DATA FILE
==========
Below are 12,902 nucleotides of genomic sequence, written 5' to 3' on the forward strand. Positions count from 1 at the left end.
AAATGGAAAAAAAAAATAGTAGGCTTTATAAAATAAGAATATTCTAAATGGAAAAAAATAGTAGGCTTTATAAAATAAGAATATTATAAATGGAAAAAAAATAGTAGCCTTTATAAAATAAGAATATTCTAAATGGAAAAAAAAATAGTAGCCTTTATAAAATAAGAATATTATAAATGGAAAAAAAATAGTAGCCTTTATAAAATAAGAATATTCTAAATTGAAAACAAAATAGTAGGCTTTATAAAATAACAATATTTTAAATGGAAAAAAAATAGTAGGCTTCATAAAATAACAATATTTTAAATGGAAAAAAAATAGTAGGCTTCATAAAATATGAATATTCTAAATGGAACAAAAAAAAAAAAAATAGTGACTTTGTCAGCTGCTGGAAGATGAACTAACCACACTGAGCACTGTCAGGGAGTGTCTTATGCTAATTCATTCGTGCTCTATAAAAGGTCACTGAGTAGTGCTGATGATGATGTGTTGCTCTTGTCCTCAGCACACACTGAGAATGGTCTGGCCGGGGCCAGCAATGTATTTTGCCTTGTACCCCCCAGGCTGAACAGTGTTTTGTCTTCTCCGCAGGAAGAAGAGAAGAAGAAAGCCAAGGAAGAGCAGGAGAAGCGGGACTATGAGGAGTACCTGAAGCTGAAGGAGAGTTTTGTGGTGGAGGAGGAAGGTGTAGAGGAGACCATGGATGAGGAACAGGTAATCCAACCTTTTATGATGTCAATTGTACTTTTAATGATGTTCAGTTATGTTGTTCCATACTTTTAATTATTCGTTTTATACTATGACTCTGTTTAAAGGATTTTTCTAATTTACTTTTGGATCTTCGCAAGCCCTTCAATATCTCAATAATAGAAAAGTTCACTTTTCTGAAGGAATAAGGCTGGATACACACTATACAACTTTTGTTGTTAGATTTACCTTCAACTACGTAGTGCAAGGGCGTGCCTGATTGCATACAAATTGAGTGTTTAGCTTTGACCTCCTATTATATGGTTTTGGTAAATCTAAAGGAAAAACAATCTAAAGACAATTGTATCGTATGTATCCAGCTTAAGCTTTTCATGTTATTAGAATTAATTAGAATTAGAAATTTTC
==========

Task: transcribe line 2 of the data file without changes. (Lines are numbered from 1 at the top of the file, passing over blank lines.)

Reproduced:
AAATGGAAAAAAAAAATAGTAGGCTTTATAAAATAAGAATATTCTAAATGGAAAAAAATAGTAGGCTTTATAAAATAAGAATATTATAAATGGAAAAAAAATAGTAGCCTTTATAAAATAAGAATATTCTAAATGGAAAAAAAAATAGTAGCCTTTATAAAATAAGAATATTATAAATGGAAAAAAAATAGTAGCCTTTATAAAATAAGAATATTCTAAATTGAAAACAAAATAGTAGGCTTTATAAAATAACAATATTTTAAATGGAAAAAAAATAGTAGGCTTCATAAAATAACAATATTTTAAATGGAAAAAAAATAGTAGGCTTCATAAAATATGAATATTCTAAATGGAACAAAAAAAAAAAAAATAGTGACTTTGTCAGCTGCTGGAAGATGAACTAACCACACTGAGCACTGTCAGGGAGTGTCTTATGCTAATTCATTCGTGCTCTATAAAAGGTCACTGAGTAGTGCTGATGATGATGTGTTGCTCTTGTCCTCAGCACACACTGAGAATGGTCTGGCCGGGGCCAGCAATGTATTTTGCCTTGTACCCCCCAGGCTGAACAGTGTTTTGTCTTCTCCGCAGGAAGAAGAGAAGAAGAAAGCCAAGGAAGAGCAGGAGAAGCGGGACTATGAGGAGTACCTGAAGCTGAAGGAGAGTTTTGTGGTGGAGGAGGAAGGTGTAGAGGAGACCATGGATGAGGAACAGGTAATCCAACCTTTTATGATGTCAATTGTACTTTTAATGATGTTCAGTTATGTTGTTCCATACTTTTAATTATTCGTTTTATACTATGACTCTGTTTAAAGGATTTTTCTAATTTACTTTTGGATCTTCGCAAGCCCTTCAATATCTCAATAATAGAAAAGTTCACTTTTCTGAAGGAATAAGGCTGGATACACACTATACAACTTTTGTTGTTAGATTTACCTTCAACTACGTAGTGCAAGGGCGTGCCTGATTGCATACAAATTGAGTGTTTAGCTTTGACCTCCTATTATATGGTTTTGGTAAATCTAAAGGAAAAACAATCTAAAGACAATTGTATCGTATGTATCCAGCTTAAGCTTTTCATGTTATTAGAATTAATTAGAATTAGAAATTTTC